In an online learning environment how do you, or a learner, know anyone has learnt, or done, anything? Externalised learning is surely the key. The idea of ‘making visible’ is critically important, learners should probably not work in isolation for too long. Personal study can still be highly interactive, and have ample opportunities to externalise thoughts, developments, questions, ideas etc. This is all done via the ‘out’, the externalised visible learning.

    Getting there – the importance of learning outcomes

    I’ve seen far too many course descriptions where the learning outcome is to ‘To be able to understand concept X’. Below is an example of how learning outcomes can vary, while all trying to achieve the same goal.

    Example

    By the end of this program, successful students will:

      Learning Outcome Analysis
    Option 1: Not an outcome Be given opportunities to learn effective communication skills Describes program content, not the attributes of successful students
    Option 2: Vague Have a deeper appreciation for good communication practices Does not start with an action verb or define the level of learning; subject of learning has no context and is not specific
    Option 3: Less vague Understand principles of effective communication Starts with an action verb, but does not define the level of learning; subject of learning is still too vague for assessment
    Option 4: Specific Communicate effectively in a professional environment through technical reports and presentations Starts with an action verb that defines the level of learning; provides context to ensure the outcome is specific and measurable

    Source – Examples of Learning Outcomes: Good and Bad

    I’m always so happy when I see one that even includes a challenging verb like analyse, classify, interpret, define, create or evaluate and more, more, more, more, etc.

    Writing good outcomes – the foundations of learning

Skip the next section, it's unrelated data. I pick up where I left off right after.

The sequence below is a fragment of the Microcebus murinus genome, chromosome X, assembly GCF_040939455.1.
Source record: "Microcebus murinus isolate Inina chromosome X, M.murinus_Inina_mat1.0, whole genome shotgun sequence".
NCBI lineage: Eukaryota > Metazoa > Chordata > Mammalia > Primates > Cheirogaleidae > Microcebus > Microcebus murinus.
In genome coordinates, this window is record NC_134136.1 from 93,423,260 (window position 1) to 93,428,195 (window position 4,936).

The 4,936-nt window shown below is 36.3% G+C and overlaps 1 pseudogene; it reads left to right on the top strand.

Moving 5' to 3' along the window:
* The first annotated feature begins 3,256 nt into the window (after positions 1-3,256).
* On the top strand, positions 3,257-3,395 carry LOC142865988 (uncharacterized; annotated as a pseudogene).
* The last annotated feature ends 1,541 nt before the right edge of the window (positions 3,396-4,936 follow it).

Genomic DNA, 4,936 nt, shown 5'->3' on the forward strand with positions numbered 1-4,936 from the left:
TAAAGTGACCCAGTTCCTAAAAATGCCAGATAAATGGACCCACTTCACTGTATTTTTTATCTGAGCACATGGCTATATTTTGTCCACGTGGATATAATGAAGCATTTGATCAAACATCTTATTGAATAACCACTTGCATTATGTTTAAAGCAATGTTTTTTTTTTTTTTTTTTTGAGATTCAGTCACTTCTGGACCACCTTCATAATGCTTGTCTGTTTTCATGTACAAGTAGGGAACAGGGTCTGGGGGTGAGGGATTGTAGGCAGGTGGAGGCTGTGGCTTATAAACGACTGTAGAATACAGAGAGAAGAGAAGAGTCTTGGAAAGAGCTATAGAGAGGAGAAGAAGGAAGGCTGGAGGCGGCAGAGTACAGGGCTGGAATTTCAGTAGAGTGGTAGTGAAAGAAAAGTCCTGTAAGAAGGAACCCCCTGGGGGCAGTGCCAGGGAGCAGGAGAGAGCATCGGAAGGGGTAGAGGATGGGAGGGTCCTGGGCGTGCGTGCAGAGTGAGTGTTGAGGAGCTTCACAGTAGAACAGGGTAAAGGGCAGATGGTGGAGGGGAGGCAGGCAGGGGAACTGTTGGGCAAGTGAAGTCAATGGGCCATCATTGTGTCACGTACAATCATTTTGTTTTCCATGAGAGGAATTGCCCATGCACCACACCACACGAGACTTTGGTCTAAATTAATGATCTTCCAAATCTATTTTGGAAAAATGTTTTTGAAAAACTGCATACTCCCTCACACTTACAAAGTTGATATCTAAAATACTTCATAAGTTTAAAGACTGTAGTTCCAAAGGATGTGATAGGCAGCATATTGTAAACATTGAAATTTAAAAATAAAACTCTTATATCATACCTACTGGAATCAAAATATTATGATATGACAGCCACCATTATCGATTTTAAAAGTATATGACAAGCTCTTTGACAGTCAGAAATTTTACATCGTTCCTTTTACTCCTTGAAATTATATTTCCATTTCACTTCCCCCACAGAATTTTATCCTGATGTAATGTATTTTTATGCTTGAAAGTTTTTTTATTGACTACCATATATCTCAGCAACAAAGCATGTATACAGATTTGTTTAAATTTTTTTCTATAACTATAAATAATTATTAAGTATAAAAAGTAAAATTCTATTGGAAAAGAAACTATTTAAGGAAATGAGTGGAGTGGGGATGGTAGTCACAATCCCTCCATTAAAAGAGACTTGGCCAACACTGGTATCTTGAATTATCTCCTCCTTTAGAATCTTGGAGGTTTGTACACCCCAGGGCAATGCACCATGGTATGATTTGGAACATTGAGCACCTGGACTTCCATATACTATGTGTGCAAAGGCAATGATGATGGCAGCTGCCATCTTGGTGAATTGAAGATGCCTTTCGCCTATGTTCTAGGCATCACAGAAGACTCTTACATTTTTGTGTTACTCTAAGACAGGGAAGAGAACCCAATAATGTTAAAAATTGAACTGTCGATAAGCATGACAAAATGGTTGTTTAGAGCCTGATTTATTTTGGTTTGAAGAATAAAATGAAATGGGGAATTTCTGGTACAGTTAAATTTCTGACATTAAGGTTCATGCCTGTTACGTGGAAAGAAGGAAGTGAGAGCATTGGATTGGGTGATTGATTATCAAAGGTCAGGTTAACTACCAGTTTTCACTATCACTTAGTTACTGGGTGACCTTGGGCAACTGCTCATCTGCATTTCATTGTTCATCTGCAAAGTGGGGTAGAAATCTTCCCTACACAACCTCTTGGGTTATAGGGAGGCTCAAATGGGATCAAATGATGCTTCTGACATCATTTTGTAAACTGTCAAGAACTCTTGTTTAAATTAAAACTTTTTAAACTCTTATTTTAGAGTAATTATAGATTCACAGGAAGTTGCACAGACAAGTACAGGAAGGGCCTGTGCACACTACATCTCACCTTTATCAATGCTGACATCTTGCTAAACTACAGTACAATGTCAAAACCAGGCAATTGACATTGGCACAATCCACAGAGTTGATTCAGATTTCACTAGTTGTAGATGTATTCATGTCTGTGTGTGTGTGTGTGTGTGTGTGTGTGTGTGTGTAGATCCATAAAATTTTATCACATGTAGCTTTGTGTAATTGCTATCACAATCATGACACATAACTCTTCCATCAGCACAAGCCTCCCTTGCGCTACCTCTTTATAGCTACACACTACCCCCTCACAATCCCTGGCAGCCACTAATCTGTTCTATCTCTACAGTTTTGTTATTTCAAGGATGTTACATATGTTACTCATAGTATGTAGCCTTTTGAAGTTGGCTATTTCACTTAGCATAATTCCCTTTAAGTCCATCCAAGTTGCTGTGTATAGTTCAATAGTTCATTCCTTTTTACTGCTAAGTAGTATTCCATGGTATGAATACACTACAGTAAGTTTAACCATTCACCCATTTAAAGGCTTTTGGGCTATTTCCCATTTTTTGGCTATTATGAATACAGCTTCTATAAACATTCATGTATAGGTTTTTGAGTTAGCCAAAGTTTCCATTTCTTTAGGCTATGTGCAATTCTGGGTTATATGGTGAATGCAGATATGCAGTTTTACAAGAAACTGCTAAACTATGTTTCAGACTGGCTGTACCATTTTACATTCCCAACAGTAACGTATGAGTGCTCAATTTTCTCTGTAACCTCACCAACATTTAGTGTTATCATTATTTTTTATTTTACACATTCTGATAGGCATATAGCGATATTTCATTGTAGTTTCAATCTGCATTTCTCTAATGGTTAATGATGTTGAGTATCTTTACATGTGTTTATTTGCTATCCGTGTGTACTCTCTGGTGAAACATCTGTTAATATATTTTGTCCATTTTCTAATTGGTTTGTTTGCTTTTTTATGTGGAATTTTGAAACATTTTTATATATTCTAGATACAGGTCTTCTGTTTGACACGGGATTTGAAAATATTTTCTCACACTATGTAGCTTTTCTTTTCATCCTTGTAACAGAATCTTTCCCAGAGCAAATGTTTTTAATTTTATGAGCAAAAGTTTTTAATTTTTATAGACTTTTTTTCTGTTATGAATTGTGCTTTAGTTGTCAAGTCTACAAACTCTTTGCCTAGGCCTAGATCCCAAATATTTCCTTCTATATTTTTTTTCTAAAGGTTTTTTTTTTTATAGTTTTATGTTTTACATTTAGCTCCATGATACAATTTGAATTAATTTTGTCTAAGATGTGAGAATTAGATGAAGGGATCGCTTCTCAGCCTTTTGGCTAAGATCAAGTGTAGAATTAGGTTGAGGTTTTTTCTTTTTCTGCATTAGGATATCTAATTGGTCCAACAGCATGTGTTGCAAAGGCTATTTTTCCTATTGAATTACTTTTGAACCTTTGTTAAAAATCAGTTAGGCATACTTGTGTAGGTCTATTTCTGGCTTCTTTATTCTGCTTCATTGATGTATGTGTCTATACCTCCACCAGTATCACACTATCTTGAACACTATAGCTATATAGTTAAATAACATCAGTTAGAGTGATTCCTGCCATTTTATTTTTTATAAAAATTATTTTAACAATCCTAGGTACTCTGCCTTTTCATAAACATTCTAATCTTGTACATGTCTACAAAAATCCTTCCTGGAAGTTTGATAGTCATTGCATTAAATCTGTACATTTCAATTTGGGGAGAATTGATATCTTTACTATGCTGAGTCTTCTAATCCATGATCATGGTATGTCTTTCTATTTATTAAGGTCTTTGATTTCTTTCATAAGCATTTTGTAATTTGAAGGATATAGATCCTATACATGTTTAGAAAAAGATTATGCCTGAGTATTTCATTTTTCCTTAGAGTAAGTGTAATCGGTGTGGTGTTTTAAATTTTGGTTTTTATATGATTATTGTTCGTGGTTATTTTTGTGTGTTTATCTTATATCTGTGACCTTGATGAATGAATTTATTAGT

Writing good learning outcomes still seems like a continuous struggle, but it will be cracked. It will then result in improved online learning environments, structured learning, planned activities and more visible ‘out’ for the e- in e-learning. Or, well, that’s the plan.

    It’s in your Job Description

    Hopefully by next Christmas I’ll be able to explain to my mother what I do for a living, but she still thinks I work in IT. Which reminds me, I don’t think I finished updating her virus definitions either
    :-(

     

    Image credit:

    [1] – Out of my mind 2 – Creative Commons openclipart / Creator: mondspeer

    UCL Engineering’s learning technologist initiative – one year on

    By Jessica Gramp, on 9 October 2014

    UCL Engineering’s Learning Technologists have been supporting rapid changes within the faculty. Changes include the development of several new programmes and helping the uptake of technology to improve the turnaround of feedback.

    In late 2013, the UCL Engineering faculty invested in a Learning Technologist post in order to support the Integrated Engineering Programme (IEP), as well as the other programmes within Engineering departments. Since then two Engineering departments, Science, Technology, Engineering and Public Policy (STEaPP) and Management Science and Innovation (MS&I) have both employed Learning Technologists to help develop their e-learning provision. These posts have had a significant impact on the e-learning activities. To evaluate impact on the student learning experience we are collecting information and feedback from students throughout the academic year.

    These three roles complement the UCL-wide support provided by the E-Learning Environments (ELE) team and the Learning Technologists work closely with the central ELE team. This relationship is facilitated by Jess Gramp, the E-Learning Facilitator for BEAMS (Built Environment, Engineering, Maths and Physical Sciences) who co-manages these roles with a manager from each faculty/department. This arrangement enables both formal input from ELE to the departmental activities and plans; and for the learning technologists to receive central mentoring and assistance. Without this structure in place it would be difficult to keep these roles aligned with the many central e-learning initiatives and for the learning technologists to liaise with the technical teams within ISD.

    The initiatives developed by these staff include: designing and implementing Moodle course templates; ensuring adherence to the UCL Moodle Baseline; running training needs analysis and developing staff training plans; delivering e-learning workshops; working with staff to redesign courses, as well as developing them from the ground up, to incorporate blended learning principles; delivering one-to-one support; and working with academics on e-learning projects.

    Moodle Templates
    Engineering now have a Moodle template that provides a consistent experience for students using UCL Moodle to support their learning. This template is now being used on all IEP, MS&I and STEaPP courses and all new Engineering Moodle courses from 2014/15 onwards will also use this template. In some cases the template has been modified to meet departmental requirements.